Aswan Travel Guide
Overview Aswan, the most southerly Egyptian resort city, and a popular
holiday destination, has more of an African ambiance than most
Egyptian cities, due to its numerous Nubian inhabitants, who bring
in their own interesting culture and customs. Although every bit as
touristy as Luxor, Aswan and its inhabitants are generally far more
laid-back and travellers often report how friendly they are.
A picturesque city, Aswan's attraction as a holiday destination
lies not so much in its historical sites, as in the peacefulness of
a felucca cruise at sunset, a visit to the colourful market (Sharia
el-Souq), or dinner at one of the floating restaurants on the Nile.
Aswan is a perfect base from which to visit the magnificent Sun
Temple of Ramses II, Abu Simbel, which is one of the most famous
attractions in Egypt.
Aswan © Dennis Jarvis
Shopping There is plenty of shopping to be done in the various markets
while on holiday in Aswan, from shoes and clothes to jewellery and
leather. Sharia as-Souq is a popular market in Aswan where the
touts have a reputation of being less pushy than in most of Egypt.
Haggling is the best way to get the cheapest price. It is wise to
be cautious when buying jewellery as many fake pieces can be
mistaken as authentic.
Restaurants There is endless appeal in dining on the edge of the Nile. Aswan
fully capitalises on this with numerous riverfront restaurants and
even floating restaurants. There is traditional Egyptian fare
available of course (and Egyptian fare tends to be cheap and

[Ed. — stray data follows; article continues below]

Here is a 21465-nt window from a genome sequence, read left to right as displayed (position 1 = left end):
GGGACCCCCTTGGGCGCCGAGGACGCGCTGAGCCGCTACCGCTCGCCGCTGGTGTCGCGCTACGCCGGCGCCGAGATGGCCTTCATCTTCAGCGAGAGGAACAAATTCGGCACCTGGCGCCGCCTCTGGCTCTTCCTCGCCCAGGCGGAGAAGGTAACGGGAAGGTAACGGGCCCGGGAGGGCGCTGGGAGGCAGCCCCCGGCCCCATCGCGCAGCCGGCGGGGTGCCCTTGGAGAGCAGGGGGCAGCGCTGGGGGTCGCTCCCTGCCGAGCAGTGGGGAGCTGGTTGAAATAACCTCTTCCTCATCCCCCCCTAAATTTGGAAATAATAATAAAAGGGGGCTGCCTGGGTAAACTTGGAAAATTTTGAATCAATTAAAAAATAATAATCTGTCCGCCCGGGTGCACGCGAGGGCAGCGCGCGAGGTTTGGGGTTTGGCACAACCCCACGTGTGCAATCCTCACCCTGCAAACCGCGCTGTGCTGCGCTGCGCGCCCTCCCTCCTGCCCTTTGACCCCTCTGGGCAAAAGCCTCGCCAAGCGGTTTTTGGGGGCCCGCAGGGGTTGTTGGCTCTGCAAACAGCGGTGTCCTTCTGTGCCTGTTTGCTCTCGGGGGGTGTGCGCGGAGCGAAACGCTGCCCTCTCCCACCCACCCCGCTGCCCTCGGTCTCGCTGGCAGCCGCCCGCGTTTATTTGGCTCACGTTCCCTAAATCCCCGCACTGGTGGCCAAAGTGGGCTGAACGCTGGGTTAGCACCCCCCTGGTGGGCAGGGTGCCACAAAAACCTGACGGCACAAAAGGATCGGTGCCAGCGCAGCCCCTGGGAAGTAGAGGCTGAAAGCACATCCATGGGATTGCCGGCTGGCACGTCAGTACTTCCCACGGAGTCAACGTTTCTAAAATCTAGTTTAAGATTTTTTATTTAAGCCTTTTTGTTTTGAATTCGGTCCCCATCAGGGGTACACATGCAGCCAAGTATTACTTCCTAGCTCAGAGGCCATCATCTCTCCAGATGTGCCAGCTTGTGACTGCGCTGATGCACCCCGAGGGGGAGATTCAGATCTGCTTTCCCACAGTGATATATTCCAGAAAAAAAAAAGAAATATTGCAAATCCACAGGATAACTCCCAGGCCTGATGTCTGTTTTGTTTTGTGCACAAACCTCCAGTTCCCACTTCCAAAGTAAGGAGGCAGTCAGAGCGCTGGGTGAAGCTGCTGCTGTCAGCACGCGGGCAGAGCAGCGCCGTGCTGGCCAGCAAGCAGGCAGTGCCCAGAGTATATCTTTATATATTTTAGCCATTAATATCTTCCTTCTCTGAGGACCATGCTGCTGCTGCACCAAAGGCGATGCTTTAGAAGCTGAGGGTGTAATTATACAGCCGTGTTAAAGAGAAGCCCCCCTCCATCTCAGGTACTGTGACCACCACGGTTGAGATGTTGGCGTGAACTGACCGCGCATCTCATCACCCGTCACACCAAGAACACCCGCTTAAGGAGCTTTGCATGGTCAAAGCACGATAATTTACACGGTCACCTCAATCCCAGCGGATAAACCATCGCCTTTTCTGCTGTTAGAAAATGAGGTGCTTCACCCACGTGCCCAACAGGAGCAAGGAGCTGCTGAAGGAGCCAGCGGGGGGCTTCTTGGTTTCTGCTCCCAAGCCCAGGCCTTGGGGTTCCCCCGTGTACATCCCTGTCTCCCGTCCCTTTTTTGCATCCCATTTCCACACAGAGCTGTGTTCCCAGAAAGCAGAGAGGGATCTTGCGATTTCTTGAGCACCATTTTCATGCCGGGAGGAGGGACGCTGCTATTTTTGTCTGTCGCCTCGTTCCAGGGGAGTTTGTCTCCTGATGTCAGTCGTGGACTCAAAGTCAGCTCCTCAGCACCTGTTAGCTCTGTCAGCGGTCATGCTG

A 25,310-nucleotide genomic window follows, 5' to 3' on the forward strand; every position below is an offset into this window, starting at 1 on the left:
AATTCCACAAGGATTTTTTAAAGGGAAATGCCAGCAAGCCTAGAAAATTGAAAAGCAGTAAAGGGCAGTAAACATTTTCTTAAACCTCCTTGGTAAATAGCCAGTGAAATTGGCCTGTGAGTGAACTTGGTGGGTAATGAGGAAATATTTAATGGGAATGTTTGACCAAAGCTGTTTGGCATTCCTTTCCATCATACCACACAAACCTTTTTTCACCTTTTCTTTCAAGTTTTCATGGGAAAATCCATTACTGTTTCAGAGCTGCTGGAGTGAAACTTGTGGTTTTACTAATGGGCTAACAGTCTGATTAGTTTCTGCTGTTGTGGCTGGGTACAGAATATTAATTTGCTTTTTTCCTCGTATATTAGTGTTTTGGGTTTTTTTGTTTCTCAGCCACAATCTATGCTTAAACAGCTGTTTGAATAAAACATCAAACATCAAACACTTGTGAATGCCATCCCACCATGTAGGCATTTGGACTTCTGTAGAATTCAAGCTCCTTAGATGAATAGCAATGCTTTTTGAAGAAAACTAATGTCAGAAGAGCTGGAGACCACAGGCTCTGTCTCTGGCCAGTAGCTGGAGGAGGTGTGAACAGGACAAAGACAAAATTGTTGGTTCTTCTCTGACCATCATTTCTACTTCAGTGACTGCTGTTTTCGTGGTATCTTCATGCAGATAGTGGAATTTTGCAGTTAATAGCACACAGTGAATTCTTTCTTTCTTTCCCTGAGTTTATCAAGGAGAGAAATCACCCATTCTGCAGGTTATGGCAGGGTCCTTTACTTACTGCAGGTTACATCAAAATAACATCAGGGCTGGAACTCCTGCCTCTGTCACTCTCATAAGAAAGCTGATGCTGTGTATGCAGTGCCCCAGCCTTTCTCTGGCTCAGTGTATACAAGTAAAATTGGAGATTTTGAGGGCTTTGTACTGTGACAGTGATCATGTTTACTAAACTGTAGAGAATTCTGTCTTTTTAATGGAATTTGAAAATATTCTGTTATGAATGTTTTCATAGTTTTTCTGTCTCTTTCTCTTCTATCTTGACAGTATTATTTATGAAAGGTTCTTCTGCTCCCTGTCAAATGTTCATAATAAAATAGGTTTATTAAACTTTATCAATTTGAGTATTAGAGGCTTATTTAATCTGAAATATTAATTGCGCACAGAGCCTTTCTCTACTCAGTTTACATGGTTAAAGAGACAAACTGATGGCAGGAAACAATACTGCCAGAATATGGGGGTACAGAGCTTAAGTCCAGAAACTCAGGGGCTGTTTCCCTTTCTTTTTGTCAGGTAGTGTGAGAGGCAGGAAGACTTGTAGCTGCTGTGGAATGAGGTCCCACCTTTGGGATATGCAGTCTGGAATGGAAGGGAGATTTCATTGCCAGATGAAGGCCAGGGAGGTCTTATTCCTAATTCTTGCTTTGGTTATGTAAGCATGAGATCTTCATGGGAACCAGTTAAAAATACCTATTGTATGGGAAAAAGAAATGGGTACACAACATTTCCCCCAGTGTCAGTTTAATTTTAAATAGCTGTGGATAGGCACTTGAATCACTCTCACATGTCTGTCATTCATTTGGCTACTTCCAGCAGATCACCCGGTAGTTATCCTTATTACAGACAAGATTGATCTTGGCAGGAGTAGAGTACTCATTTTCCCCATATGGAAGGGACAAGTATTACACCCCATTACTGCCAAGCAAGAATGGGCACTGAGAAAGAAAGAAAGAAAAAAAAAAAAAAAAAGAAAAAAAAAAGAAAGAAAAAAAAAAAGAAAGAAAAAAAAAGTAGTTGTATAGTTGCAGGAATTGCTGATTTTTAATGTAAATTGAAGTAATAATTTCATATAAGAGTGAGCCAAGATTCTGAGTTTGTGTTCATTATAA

plentiful) but also a lot of international cuisine. The 1902
Restaurant, in the Old Cataract Hotel, is reminiscent of an ancient
tomb and serves French cuisine and local fish. It played host to
such dignitaries as Winston Churchill and King Edward VII's brother
on its opening night and is still one of the top restaurants in
Nightlife Aswan's nightlife can't compete with that found in Cairo or
Luxor but there is plenty of fun on offer nonetheless. Night shows
are popular in Aswan and the dramatic light and sound shows are a
good introduction to Egyptian folklore and history. There are
regular live music performances on offer. Night cruises on the Nile
are also a lovely after-dark activity. There are many more
conventional nightlife options though, with bars and pubs and even
the odd disco to investigate.
Activities A felucca (traditional sailboat) trip down the Nile is one of
the best ways to see Aswan and surrounds while on holiday. The
Nubian village and remains of ancient Memphis on Elephantine Island
are well worth a visit, as are the Ruins of Abu, Aswan's most
ancient settlement. Visitors can delve deeper into history at the
Nubian Museum. The far side of the Nile is desert as far as the eye
can see and this is the perfect setting for a camel trek.
Negatives Aswan can become quite touristy and overcrowded during peak
The two temples of Abu Simbel - the Temple of Ramses II and the
Temple of Hathor (the Sun God), dedicated to his wife Nefertari -
were cut out of the sandstone cliffs more than 3,000 years ago. Not
only are these ancient... see full details
The Nubia Museum in Aswan is an excellent introduction to the
history and culture of the Nubians. It contains a collection of
artefacts from Nubia (the region approximately between Aswan and
Khartoum in Sudan) and an exhibition of Nubian culture and crafts.
It also... see full details